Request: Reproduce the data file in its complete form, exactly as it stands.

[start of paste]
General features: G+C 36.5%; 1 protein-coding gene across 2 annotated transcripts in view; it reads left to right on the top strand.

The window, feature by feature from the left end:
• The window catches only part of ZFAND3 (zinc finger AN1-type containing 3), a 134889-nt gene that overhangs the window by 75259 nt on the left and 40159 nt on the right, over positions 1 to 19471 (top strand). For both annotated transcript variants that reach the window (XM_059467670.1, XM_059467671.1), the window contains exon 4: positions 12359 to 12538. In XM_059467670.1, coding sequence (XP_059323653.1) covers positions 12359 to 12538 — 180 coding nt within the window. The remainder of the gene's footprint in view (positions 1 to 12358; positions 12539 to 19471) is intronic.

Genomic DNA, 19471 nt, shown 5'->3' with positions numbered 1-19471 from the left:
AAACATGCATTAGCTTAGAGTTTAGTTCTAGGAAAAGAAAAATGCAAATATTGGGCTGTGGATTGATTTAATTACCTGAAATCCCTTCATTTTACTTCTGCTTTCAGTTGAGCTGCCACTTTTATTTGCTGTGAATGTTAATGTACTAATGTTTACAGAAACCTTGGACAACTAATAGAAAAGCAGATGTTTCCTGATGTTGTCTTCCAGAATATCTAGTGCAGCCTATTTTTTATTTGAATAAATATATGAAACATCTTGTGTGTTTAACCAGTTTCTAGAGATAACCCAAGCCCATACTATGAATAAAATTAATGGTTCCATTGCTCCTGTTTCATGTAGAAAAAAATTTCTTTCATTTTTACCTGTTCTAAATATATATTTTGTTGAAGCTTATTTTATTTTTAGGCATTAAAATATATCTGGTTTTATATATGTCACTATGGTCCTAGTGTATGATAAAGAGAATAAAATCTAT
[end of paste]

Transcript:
General features: G+C 36.5%; 1 protein-coding gene across 2 annotated transcripts in view; it reads left to right on the top strand.

The window, feature by feature from the left end:
• The window catches only part of ZFAND3 (zinc finger AN1-type containing 3), a 134889-nt gene that overhangs the window by 75259 nt on the left and 40159 nt on the right, over positions 1 to 19471 (top strand). For both annotated transcript variants that reach the window (XM_059467670.1, XM_059467671.1), the window contains exon 4: positions 12359 to 12538. In XM_059467670.1, coding sequence (XP_059323653.1) covers positions 12359 to 12538 — 180 coding nt within the window. The remainder of the gene's footprint in view (positions 1 to 12358; positions 12539 to 19471) is intronic.

Genomic DNA, 19471 nt, shown 5'->3' with positions numbered 1-19471 from the left:
AAACATGCATTAGCTTAGAGTTTAGTTCTAGGAAAAGAAAAATGCAAATATTGGGCTGTGGATTGATTTAATTACCTGAAATCCCTTCATTTTACTTCTGCTTTCAGTTGAGCTGCCACTTTTATTTGCTGTGAATGTTAATGTACTAATGTTTACAGAAACCTTGGACAACTAATAGAAAAGCAGATGTTTCCTGATGTTGTCTTCCAGAATATCTAGTGCAGCCTATTTTTTATTTGAATAAATATATGAAACATCTTGTGTGTTTAACCAGTTTCTAGAGATAACCCAAGCCCATACTATGAATAAAATTAATGGTTCCATTGCTCCTGTTTCATGTAGAAAAAAATTTCTTTCATTTTTACCTGTTCTAAATATATATTTTGTTGAAGCTTATTTTATTTTTAGGCATTAAAATATATCTGGTTTTATATATGTCACTATGGTCCTAGTGTATGATAAAGAGAATAAAATCTAT